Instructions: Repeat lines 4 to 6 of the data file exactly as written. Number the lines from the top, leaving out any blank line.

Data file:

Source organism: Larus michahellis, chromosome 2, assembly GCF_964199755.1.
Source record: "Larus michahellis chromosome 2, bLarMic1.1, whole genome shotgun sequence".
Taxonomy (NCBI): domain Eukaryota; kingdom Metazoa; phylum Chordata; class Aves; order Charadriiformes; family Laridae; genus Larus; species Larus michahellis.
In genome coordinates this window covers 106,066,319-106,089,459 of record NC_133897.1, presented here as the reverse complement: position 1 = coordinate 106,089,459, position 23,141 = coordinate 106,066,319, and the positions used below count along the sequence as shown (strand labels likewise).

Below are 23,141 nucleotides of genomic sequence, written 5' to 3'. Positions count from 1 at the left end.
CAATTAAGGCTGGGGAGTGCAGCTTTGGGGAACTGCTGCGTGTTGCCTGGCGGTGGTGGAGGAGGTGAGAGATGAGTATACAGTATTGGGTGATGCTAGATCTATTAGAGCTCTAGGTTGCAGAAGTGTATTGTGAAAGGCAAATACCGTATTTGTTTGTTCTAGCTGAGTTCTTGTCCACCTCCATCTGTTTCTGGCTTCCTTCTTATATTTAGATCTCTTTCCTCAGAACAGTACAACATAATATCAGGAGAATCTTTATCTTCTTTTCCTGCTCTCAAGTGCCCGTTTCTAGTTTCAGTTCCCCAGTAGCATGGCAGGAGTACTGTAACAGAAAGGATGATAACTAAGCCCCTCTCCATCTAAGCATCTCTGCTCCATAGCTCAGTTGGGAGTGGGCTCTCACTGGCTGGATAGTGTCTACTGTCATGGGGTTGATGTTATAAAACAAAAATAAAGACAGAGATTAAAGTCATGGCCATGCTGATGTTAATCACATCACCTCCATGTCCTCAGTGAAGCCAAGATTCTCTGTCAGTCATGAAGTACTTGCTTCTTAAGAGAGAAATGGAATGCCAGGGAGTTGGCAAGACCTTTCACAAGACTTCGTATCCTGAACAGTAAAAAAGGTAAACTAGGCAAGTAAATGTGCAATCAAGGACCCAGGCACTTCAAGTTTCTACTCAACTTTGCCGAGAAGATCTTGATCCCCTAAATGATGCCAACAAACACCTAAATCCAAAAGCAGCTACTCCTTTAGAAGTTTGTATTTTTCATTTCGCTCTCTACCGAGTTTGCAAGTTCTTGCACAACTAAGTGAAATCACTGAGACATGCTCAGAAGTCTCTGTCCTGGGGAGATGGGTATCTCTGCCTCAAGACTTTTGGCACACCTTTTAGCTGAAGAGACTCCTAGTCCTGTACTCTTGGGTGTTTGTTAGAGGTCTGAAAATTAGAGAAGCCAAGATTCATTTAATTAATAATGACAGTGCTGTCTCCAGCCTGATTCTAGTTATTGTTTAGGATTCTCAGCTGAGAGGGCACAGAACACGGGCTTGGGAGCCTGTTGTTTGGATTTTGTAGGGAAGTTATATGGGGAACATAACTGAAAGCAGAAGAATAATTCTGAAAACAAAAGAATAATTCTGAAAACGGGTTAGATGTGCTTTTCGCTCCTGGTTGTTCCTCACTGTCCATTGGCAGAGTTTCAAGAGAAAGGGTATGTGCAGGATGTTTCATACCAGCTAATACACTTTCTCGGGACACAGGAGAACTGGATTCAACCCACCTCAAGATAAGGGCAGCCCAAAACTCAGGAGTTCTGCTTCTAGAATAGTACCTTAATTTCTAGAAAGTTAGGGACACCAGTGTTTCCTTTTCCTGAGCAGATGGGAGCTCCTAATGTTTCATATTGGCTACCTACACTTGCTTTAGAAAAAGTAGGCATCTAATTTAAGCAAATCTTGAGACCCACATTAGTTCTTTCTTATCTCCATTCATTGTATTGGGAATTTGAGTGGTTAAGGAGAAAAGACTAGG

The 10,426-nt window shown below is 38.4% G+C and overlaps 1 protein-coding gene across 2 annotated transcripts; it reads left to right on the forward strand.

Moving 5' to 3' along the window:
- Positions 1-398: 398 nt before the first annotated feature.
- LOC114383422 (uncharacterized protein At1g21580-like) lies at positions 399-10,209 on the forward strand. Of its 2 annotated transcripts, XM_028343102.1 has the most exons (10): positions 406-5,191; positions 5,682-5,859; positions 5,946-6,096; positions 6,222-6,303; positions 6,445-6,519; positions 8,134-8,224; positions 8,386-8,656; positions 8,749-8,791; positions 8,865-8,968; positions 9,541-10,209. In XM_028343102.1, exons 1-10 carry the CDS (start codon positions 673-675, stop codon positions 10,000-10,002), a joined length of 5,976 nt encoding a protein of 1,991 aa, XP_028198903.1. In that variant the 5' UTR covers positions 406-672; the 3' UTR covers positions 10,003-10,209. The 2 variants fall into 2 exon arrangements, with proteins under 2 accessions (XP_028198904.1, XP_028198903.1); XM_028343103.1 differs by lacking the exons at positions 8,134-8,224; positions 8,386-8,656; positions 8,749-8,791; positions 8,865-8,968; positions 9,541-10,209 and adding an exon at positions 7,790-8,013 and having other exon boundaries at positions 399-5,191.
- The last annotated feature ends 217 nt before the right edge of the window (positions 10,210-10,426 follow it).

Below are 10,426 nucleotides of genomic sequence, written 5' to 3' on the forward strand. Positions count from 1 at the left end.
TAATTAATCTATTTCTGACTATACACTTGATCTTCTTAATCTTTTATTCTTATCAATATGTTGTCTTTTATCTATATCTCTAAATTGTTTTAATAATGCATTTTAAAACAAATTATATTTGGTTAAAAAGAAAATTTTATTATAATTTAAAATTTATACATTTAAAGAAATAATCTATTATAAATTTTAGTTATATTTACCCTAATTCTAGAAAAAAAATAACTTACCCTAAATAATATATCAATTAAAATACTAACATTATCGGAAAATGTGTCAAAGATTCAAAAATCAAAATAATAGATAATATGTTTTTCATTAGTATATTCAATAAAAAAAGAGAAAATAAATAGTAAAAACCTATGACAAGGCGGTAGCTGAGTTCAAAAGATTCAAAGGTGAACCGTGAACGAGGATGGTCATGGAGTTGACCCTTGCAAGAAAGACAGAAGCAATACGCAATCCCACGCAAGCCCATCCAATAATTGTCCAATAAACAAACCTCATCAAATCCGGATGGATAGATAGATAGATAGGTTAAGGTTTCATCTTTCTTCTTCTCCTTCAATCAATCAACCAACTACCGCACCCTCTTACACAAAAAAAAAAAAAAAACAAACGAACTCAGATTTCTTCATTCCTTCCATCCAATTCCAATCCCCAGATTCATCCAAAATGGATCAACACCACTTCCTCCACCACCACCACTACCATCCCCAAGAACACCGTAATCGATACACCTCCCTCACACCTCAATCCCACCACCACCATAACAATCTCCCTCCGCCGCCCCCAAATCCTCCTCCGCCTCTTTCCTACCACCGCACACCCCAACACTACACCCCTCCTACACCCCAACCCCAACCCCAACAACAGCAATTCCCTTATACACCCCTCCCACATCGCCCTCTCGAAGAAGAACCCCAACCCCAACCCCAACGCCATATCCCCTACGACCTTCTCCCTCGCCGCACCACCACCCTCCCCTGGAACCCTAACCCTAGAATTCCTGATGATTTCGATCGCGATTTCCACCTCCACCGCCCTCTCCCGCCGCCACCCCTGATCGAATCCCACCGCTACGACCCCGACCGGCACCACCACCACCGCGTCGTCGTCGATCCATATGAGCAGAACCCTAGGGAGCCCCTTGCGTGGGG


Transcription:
In genome coordinates this window covers 106,066,319-106,089,459 of record NC_133897.1, presented here as the reverse complement: position 1 = coordinate 106,089,459, position 23,141 = coordinate 106,066,319, and the positions used below count along the sequence as shown (strand labels likewise).

Below are 23,141 nucleotides of genomic sequence, written 5' to 3'. Positions count from 1 at the left end.
CAATTAAGGCTGGGGAGTGCAGCTTTGGGGAACTGCTGCGTGTTGCCTGGCGGTGGTGGAGGAGGTGAGAGATGAGTATACAGTATTGGGTGATGCTAGATCTATTAGAGCTCTAGGTTGCAGAAGTGTATTGTGAAAGGCAAATACCGTATTTGTTTGTTCTAGCTGAGTTCTTGTCCACCTCCATCTGTTTCTGGCTTCCTTCTTATATTTAGATCTCTTTCCTCAGAACAGTACAACATAATATCAGGAGAATCTTTATCTTCTTTTCCTGCTCTCAAGTGCCCGTTTCTAGTTTCAGTTCCCCAGTAGCATGGCAGGAGTACTGTAACAGAAAGGATGATAACTAAGCCCCTCTCCATCTAAGCATCTCTGCTCCATAGCTCAGTTGGGAGTGGGCTCTCACTGGCTGGATAGTGTCTACTGTCATGGGGTTGATGTTATAAAACAAAAATAAAGACAGAGATTAAAGTCATGGCCATGCTGATGTTAATCACATCACCTCCATGTCCTCAGTGAAGCCAAGATTCTCTGTCAGTCATGAAGTACTTGCTTCTTAAGAGAGAAATGGAATGCCAGGGAGTTGGCAAGACCTTTCACAAGACTTCGTATCCTGAACAGTAAAAAAGGTAAACTAGGCAAGTAAATGTGCAATCAAGGACCCAGGCACTTCAAGTTTCTACTCAACTTTGCCGAGAAGATCTTGATCCCCTAAATGATGCCAACAAACACCTAAATCCAAAAGCAGCTACTCCTTTAGAAGTTTGTATTTTTCATTTCGCTCTCTACCGAGTTTGCAAGTTCTTGCACAACTAAGTGAAATCACTGAGACATGCTCAGAAGTCTCTGTCCTGGGGAGATGGGTATCTCTGCCTCAAGACTTTTGGCACACCTTTTAGCTGAAGAGACTCCTAGTCCTGTACTCTTGGGTGTTTGTTAGAGGTCTGAAAATTAGAGAAGCCAAGATTCATTTAATTAATAATGACAGTGCTGTCTCCAGCCTGATTCTAGTTATTGTTTAGGATTCTCAGCTGAGAGGGCACAGAACACGGGCTTGGGAGCCTGTTGTTTGGATTTTGTAGGGAAGTTATATGGGGAACATAACTGAAAGCAGAAGAATAATTCTGAAAACAAAAGAATAATTCTGAAAACGGGTTAGATGTGCTTTTCGCTCCTGGTTGTTCCTCACTGTCCATTGGCAGAGTTTCAAGAGAAAGGGTATGTGCAGGATGTTTCATACCAGCTAATACACTTTCTCGGGACACAGGAGAACTGGATTCAACCCACCTCAAGATAAGGGCAGCCCAAAACTCAGGAGTTCTGCTTCTAGAATAGTACCTTAATTTCTAGAAAGTTAGGGACACCAGTGTTTCCTTTTCCTGAGCAGATGGGAGCTCCTAATGTTTCATATTGGCTACCTACACTTGCTTTAGAAAAAGTAGGCATCTAATTTAAGCAAATCTTGAGACCCACATTAGTTCTTTCTTATCTCCATTCATTGTATTGGGAATTTGAGTGGTTAAGGAGAAAAGACTAGG